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Editor's Note: Ode to the concrete jungle

Fiona Robinson, Associate Publisher / Editor
By Fiona Robinson
November 01, 2013

Occasionally we get to the end of a production cycle for an issue of the magazine and trends begin to emerge. Whether planned or coincidental, the (happenstance) theme of this issue is undoubtedly “New York.”

This issue’s Top Story by Senior Editor James Wright is a day-in-the-life of a seafood buyer at the world-famous Fulton Fish Market. It was a great opportunity to feature the market and the changes from the old location on South Street in Manhattan to its new digs on Hunts Point in the Bronx. In the wee hours of the morning (or late at night, depending upon how you look at it) Jamie tagged along with Roberto Nuñez to see the ins and outs of buying seafood for some of New York’s upscale restaurants. This is a step away from our traditional cover story, but I know you will enjoy reading the behind-the-scenes narrative as much as I did.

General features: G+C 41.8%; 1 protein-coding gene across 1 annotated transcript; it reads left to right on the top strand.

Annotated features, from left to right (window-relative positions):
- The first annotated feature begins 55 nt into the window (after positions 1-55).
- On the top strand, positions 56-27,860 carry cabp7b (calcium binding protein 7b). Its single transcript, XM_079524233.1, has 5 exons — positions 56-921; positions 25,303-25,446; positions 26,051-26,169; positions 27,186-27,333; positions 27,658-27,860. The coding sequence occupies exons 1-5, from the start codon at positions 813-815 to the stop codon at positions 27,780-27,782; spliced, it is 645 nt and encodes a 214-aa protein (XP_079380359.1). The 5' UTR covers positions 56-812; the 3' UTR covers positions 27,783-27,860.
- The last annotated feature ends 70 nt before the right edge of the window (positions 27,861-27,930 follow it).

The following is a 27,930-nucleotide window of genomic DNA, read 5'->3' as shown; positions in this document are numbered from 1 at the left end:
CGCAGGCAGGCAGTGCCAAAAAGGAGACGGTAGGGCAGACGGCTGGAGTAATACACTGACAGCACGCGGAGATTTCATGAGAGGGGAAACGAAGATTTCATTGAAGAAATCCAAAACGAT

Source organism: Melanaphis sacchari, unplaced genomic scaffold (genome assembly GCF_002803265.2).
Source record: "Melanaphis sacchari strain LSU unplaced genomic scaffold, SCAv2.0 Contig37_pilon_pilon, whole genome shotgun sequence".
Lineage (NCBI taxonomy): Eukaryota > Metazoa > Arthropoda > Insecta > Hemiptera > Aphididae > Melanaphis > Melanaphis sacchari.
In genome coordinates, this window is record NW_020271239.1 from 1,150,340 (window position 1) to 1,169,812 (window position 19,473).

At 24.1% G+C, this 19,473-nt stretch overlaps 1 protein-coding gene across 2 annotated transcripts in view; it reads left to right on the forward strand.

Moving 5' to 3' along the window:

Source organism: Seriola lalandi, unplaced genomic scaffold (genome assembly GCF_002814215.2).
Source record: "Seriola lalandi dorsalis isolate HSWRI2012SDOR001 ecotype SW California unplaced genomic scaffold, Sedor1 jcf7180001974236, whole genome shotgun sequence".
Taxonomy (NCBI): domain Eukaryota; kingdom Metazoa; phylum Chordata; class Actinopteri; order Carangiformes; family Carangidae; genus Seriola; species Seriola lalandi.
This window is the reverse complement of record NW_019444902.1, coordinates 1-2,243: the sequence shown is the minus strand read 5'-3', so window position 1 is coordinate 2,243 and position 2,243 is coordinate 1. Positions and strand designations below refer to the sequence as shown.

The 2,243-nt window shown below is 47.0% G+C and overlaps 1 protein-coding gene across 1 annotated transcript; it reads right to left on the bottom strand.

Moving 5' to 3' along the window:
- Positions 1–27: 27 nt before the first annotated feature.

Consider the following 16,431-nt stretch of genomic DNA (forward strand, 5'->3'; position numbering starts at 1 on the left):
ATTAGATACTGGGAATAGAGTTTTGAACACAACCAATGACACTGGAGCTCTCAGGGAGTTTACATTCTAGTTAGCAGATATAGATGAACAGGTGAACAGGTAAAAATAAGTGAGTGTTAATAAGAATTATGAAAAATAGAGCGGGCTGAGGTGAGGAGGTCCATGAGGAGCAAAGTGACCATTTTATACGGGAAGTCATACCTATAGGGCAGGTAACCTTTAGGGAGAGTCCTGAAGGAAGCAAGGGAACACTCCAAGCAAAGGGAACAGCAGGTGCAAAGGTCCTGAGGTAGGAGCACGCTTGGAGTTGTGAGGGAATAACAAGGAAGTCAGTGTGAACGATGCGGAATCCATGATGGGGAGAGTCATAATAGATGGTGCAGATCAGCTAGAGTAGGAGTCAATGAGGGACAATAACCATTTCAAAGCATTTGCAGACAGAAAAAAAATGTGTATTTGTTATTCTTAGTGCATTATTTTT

The other two New York-related features, What’s in Store and Special Feature, have a secondary theme of crowd-sourcing. Also known as crowd-funding and crowd-sourced fundraising, the largely Internet-based concept is where individuals invest in a collective effort to support activities, drum up disaster relief or, in the case of our two features, to help fund a startup business. 

Mermaid’s Garden in Brooklyn has a Kickstarter campaign to help launch its retail store in Prospect Heights and Maiden Lane in Manhattan’s East Village has a campaign on Indiegogo to help jumpstart its restaurant concept based on canned seafood. Banks have always considered seafood-related businesses a risky venture, so crowdfunding seems like a novel way to connect with others who share a passion and a desire to fund the future of small seafood businesses.

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